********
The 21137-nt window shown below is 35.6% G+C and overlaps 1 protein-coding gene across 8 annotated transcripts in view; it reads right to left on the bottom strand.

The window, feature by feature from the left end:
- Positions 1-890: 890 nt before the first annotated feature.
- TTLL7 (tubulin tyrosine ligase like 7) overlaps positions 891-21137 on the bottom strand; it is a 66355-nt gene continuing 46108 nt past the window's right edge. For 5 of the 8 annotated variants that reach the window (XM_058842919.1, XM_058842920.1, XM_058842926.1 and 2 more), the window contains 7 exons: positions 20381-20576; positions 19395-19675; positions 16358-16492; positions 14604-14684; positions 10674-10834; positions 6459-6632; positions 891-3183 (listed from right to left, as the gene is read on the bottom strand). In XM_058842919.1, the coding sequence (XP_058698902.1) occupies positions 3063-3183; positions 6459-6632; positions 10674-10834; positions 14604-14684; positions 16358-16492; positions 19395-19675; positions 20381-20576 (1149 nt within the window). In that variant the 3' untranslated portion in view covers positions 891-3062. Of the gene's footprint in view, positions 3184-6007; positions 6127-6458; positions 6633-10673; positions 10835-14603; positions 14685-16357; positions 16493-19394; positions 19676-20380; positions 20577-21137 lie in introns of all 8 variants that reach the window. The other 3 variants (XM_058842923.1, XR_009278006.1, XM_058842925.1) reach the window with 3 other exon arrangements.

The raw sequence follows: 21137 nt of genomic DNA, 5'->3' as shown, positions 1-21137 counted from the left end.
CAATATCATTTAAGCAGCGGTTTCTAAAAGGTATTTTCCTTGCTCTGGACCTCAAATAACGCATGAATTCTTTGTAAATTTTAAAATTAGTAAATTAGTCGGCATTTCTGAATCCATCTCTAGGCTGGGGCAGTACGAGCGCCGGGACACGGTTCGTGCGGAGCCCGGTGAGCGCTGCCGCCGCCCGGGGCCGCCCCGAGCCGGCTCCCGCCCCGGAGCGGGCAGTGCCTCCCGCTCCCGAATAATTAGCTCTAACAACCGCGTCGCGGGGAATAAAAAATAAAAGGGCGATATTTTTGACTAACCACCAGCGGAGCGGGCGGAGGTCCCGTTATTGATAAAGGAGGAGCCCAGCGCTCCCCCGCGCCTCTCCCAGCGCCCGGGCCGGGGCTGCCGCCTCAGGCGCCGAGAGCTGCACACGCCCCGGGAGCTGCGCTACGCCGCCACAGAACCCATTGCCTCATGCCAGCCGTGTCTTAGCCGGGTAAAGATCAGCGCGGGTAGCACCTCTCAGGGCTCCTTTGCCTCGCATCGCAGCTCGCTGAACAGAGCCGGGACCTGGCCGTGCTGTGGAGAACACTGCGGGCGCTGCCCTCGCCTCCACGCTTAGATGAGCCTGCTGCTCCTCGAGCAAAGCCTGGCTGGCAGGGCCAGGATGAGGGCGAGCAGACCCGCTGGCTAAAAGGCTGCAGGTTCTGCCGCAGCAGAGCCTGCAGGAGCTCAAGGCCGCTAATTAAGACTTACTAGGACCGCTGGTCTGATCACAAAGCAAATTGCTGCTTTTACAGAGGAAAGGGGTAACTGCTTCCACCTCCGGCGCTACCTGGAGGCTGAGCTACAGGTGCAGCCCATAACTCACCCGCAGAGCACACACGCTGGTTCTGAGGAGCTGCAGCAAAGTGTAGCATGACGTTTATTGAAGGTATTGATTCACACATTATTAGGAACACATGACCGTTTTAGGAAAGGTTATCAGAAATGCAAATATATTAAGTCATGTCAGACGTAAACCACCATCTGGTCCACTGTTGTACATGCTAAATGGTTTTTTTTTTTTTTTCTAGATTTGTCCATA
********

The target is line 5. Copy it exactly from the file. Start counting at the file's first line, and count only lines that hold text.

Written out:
The raw sequence follows: 21137 nt of genomic DNA, 5'->3' as shown, positions 1-21137 counted from the left end.